Accurate glenoid component placement in shoulder arthroplasty is often difficult even with the use of preoperative planning. Computer navigation and patient-specific guides increase component placement accuracy, but which patients benefit most is unknown. Our purpose was to assess surgeons' accuracy in placing a glenoid component in vivo using 3-dimensional preoperative planning and standard instruments among various glenoid wear patterns.

We conducted a retrospective review of 170 primary anatomic total shoulder arthroplasty (aTSA) and reverse total shoulder arthroplasty (rTSA) performed at a single institution. Commercially available preoperative planning software was used in all arthroplasties with multiplanar 2-dimensional computed tomography and a 3-dimensional implant overlay. After registration of intraoperative bony landmarks to the navigation system, participating surgeons with knowledge of the preoperative plan were blinded to the computer screen and attempted to implement their preoperative plan by simulating placement of a central-axis glenoid guide pin. Two hundred thirty-three screenshots of surgeon's simulated guide pin placement were included. Glenoid displacement, error in version and inclination, and overall malposition from the preoperatively planned target point were stratified by posterior wear status (with [Walch B2 or B3] or without [A1, A2, or B1]) and Walch classification (A1, A2, B1, B2, or B3). The glenoid component was considered malpositioned when version or inclination errors exceeded 10° or the starting point displacement exceeded 4 mm.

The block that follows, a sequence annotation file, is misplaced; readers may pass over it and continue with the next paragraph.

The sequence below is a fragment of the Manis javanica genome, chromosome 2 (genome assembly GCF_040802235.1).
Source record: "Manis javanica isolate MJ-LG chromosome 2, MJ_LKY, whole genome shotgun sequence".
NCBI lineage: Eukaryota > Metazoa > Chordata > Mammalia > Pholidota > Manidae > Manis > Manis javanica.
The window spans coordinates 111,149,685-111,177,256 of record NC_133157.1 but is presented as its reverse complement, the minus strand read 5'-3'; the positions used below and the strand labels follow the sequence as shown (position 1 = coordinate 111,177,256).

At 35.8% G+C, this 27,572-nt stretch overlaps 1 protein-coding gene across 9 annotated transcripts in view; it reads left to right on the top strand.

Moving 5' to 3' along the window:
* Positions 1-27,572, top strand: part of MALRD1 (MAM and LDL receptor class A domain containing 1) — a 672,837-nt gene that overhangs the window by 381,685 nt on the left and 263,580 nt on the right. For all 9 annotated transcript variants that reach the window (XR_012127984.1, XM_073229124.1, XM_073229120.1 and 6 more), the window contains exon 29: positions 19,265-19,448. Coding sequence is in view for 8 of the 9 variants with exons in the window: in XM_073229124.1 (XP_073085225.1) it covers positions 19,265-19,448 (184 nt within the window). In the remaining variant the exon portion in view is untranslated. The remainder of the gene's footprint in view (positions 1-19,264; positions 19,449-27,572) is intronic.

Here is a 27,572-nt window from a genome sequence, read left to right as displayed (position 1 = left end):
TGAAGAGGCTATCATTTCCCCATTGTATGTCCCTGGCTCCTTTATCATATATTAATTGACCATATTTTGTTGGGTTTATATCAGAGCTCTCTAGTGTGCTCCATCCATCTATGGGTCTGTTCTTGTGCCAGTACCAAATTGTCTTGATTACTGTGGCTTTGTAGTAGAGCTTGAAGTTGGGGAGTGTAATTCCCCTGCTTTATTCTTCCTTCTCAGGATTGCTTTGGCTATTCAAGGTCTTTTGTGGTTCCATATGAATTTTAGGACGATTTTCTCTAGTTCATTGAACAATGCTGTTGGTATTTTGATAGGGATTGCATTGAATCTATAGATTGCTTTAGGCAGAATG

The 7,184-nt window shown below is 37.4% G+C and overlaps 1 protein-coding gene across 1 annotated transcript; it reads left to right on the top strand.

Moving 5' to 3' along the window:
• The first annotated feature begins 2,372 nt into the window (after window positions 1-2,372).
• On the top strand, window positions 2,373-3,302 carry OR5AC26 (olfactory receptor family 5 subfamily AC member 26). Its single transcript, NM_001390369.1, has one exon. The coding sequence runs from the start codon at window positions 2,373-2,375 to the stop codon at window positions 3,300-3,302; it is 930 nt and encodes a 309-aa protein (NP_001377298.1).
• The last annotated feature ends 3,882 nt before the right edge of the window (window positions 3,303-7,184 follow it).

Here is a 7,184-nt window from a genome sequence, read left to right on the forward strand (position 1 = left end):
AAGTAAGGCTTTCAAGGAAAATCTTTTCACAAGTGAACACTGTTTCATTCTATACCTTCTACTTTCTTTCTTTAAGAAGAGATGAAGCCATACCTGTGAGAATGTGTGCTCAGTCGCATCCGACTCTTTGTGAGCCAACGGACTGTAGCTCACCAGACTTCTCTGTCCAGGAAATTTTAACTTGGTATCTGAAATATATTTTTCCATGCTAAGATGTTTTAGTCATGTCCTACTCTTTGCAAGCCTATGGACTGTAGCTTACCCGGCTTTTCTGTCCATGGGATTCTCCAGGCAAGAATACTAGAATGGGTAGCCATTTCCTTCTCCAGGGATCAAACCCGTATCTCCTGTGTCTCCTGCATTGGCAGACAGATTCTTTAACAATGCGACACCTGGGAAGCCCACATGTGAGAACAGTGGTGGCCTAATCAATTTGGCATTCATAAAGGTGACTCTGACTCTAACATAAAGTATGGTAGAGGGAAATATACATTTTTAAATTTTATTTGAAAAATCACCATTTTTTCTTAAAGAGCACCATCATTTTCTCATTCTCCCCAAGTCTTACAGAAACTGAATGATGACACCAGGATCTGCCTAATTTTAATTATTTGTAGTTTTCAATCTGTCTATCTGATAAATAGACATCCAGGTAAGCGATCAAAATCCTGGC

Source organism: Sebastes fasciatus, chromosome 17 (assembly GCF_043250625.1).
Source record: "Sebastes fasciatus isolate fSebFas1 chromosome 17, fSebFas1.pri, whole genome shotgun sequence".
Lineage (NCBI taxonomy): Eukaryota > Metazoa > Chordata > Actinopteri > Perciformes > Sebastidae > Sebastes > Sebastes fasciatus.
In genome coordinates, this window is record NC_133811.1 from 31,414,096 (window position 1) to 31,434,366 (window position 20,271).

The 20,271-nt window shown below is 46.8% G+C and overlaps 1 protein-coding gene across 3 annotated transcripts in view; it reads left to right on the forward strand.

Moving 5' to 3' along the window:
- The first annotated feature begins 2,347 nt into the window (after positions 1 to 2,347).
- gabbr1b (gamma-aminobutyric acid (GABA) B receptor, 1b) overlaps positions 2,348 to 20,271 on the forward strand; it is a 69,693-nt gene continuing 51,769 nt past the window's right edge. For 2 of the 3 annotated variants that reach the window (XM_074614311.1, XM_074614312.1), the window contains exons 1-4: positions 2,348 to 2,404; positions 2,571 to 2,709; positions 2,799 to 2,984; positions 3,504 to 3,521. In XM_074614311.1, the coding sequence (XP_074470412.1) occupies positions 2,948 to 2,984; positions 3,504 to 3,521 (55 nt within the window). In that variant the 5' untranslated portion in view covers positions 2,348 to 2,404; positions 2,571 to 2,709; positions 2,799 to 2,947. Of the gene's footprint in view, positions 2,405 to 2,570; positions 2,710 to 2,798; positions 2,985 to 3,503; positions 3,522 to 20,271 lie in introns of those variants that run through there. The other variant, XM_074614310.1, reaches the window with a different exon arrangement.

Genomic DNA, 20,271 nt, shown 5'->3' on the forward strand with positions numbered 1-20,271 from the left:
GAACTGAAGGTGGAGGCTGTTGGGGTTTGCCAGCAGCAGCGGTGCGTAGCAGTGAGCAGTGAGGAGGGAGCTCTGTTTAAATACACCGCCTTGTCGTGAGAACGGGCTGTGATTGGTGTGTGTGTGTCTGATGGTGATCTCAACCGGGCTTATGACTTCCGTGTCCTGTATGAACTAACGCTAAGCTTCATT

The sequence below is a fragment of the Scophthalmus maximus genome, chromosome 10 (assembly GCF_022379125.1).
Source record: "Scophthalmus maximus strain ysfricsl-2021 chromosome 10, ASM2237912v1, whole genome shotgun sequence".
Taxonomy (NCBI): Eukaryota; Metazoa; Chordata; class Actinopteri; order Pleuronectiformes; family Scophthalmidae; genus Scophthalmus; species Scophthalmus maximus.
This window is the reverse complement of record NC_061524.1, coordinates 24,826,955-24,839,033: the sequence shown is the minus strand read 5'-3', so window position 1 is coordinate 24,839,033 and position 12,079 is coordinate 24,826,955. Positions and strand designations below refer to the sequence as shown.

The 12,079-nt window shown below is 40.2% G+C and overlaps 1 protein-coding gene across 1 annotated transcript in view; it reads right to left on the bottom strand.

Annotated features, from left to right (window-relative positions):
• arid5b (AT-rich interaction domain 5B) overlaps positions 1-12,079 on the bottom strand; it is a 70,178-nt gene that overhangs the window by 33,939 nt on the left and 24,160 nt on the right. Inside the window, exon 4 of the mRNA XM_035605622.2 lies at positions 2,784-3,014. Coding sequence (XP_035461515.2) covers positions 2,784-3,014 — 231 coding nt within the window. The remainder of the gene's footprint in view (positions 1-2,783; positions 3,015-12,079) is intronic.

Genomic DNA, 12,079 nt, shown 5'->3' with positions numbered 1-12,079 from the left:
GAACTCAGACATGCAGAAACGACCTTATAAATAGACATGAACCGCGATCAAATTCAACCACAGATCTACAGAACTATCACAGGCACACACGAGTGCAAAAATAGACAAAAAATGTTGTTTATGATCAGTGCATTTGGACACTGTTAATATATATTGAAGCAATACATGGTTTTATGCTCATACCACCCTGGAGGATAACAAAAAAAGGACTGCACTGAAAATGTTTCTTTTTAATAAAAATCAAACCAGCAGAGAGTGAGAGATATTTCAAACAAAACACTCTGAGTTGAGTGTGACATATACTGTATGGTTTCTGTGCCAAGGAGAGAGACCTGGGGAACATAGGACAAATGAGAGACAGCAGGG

For rTSA, errors in version were greater for glenoids with posterior wear compared with those without (8.1° ± 5.6° vs. 4.7° ± 4.0°; P <  .001). On post hoc analysis, B2 glenoids had greater version error than A1, A2, and B1 glenoids. A greater proportion of glenoids undergoing rTSA that possessed posterior wear had an error in version >10° compared with those without (31% vs. 8%; P <  .001). Consequently, glenoids undergoing rTSA with posterior wear were malpositioned at a greater rate compared with those without (73% vs. 53%). In contrast, glenoids undergoing aTSA with and without posterior wear did not differ based on displacement error, version error, inclination error, or malposition occurrence.

Posterior glenoid bone loss more commonly resulted in glenoid version errors exceeding 10 degrees and component malposition in rTSA, but not for aTSA. Malposition was still relatively high in patients without significant posterior wear for both aTSA (36%) and rTSA (53%). Surgeons should consider alternate techniques beyond preoperative planning and standard instrumentation when performing shoulder arthroplasty in patients with posteriorly worn glenoids.

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